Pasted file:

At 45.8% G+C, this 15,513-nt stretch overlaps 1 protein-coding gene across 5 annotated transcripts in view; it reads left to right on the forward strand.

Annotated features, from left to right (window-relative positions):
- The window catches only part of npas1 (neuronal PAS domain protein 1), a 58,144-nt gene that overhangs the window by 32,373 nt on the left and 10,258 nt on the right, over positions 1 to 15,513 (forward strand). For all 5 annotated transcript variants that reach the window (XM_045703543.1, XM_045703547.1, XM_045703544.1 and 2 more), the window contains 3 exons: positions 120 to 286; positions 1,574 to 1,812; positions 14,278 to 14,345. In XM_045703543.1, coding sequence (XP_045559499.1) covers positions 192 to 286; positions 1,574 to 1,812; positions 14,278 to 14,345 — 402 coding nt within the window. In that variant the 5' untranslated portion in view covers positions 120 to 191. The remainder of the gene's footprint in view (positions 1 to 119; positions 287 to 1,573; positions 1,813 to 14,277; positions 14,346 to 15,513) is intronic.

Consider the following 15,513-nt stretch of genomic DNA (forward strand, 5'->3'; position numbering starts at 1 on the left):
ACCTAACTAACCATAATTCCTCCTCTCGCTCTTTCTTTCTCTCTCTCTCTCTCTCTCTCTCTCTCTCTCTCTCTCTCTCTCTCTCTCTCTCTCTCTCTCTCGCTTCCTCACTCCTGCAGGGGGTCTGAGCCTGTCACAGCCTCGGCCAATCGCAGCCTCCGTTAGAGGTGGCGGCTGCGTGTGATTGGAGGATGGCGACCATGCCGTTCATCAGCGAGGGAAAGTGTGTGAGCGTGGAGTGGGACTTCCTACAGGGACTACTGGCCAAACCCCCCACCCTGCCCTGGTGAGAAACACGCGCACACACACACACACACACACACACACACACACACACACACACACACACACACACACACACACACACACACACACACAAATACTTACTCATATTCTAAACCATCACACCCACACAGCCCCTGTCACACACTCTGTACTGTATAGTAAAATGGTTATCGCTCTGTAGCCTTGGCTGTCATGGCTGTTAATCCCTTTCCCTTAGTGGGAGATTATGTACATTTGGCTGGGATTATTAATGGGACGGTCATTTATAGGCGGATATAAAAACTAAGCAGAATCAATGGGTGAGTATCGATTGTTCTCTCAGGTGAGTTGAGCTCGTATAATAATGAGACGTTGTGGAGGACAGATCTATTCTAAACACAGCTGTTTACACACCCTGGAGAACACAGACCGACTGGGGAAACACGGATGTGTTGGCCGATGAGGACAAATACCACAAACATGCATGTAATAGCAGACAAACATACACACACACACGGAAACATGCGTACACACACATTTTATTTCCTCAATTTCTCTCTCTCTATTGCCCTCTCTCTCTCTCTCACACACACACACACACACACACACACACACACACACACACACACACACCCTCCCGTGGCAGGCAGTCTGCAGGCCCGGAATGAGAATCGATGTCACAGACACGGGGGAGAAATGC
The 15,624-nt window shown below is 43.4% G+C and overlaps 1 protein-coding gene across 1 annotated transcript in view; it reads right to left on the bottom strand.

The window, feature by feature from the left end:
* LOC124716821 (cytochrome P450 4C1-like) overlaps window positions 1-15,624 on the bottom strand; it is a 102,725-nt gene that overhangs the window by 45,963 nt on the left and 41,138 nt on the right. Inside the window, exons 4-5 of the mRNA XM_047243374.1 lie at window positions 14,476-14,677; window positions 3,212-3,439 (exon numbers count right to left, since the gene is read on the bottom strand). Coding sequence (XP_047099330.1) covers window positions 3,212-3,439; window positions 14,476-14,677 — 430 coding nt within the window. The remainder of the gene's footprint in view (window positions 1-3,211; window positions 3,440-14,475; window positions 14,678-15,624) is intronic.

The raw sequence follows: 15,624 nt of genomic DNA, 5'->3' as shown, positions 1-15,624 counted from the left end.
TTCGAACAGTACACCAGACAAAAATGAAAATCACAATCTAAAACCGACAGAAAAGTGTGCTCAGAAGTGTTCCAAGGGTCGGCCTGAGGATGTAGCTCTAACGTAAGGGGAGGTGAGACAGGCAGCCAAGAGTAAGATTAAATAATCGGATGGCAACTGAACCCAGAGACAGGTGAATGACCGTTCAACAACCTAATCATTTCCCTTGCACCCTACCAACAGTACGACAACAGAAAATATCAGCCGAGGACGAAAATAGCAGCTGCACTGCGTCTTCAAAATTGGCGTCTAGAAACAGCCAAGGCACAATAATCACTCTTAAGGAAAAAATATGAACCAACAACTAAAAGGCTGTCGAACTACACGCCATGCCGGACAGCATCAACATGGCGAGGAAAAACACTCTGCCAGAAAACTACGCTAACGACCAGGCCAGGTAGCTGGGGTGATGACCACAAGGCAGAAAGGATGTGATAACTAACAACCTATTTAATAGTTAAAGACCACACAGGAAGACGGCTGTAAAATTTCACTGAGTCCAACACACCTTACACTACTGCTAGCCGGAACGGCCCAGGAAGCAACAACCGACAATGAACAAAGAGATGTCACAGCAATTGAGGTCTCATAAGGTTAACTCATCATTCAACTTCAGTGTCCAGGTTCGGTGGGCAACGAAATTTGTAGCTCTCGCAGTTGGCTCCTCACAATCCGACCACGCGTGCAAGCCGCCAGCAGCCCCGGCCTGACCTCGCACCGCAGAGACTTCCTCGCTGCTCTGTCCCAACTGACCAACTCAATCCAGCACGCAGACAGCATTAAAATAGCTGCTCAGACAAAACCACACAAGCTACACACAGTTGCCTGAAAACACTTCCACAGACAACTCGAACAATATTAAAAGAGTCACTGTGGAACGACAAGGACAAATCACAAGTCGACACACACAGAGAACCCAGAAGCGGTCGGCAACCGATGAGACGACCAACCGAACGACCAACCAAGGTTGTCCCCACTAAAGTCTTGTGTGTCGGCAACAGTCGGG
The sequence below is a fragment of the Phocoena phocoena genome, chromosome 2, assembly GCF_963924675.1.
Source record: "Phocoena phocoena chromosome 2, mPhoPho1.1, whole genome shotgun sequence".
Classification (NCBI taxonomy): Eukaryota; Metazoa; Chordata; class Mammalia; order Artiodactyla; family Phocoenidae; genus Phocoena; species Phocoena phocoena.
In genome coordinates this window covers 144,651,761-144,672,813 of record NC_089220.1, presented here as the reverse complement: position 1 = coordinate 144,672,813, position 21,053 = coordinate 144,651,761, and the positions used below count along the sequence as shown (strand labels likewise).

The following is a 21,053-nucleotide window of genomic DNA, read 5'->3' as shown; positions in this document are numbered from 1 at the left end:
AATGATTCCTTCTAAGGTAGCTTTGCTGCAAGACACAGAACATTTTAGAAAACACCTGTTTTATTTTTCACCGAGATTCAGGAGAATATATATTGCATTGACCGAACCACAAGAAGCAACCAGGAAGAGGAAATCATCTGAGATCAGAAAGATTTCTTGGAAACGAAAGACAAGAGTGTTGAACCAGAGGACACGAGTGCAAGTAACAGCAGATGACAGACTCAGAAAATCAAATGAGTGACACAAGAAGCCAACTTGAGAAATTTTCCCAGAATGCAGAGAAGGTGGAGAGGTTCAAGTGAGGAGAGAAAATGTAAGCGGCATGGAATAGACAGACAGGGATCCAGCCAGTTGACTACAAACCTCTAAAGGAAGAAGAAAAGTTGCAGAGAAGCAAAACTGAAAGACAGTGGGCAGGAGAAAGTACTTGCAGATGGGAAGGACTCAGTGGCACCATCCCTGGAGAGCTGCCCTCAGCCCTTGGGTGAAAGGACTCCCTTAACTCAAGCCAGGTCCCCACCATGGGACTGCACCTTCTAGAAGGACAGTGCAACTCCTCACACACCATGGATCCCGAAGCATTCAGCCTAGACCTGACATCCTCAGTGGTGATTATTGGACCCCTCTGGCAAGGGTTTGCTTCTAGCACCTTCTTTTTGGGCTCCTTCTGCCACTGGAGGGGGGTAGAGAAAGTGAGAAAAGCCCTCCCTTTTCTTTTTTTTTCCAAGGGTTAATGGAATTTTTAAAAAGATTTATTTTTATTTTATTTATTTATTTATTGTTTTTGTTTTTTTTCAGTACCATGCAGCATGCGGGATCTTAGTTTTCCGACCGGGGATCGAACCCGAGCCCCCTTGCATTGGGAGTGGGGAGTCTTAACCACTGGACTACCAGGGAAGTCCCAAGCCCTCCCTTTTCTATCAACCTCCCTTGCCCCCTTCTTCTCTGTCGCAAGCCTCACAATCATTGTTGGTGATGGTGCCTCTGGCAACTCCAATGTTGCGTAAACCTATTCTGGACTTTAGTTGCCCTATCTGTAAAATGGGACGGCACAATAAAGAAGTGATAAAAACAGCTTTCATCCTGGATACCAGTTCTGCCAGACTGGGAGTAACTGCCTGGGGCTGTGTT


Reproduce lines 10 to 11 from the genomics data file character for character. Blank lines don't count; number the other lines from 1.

TTCGAACAGTACACCAGACAAAAATGAAAATCACAATCTAAAACCGACAGAAAAGTGTGCTCAGAAGTGTTCCAAGGGTCGGCCTGAGGATGTAGCTCTAACGTAAGGGGAGGTGAGACAGGCAGCCAAGAGTAAGATTAAATAATCGGATGGCAACTGAACCCAGAGACAGGTGAATGACCGTTCAACAACCTAATCATTTCCCTTGCACCCTACCAACAGTACGACAACAGAAAATATCAGCCGAGGACGAAAATAGCAGCTGCACTGCGTCTTCAAAATTGGCGTCTAGAAACAGCCAAGGCACAATAATCACTCTTAAGGAAAAAATATGAACCAACAACTAAAAGGCTGTCGAACTACACGCCATGCCGGACAGCATCAACATGGCGAGGAAAAACACTCTGCCAGAAAACTACGCTAACGACCAGGCCAGGTAGCTGGGGTGATGACCACAAGGCAGAAAGGATGTGATAACTAACAACCTATTTAATAGTTAAAGACCACACAGGAAGACGGCTGTAAAATTTCACTGAGTCCAACACACCTTACACTACTGCTAGCCGGAACGGCCCAGGAAGCAACAACCGACAATGAACAAAGAGATGTCACAGCAATTGAGGTCTCATAAGGTTAACTCATCATTCAACTTCAGTGTCCAGGTTCGGTGGGCAACGAAATTTGTAGCTCTCGCAGTTGGCTCCTCACAATCCGACCACGCGTGCAAGCCGCCAGCAGCCCCGGCCTGACCTCGCACCGCAGAGACTTCCTCGCTGCTCTGTCCCAACTGACCAACTCAATCCAGCACGCAGACAGCATTAAAATAGCTGCTCAGACAAAACCACACAAGCTACACACAGTTGCCTGAAAACACTTCCACAGACAACTCGAACAATATTAAAAGAGTCACTGTGGAACGACAAGGACAAATCACAAGTCGACACACACAGAGAACCCAGAAGCGGTCGGCAACCGATGAGACGACCAACCGAACGACCAACCAAGGTTGTCCCCACTAAAGTCTTGTGTGTCGGCAACAGTCGGG
The sequence below is a fragment of the Phocoena phocoena genome, chromosome 2, assembly GCF_963924675.1.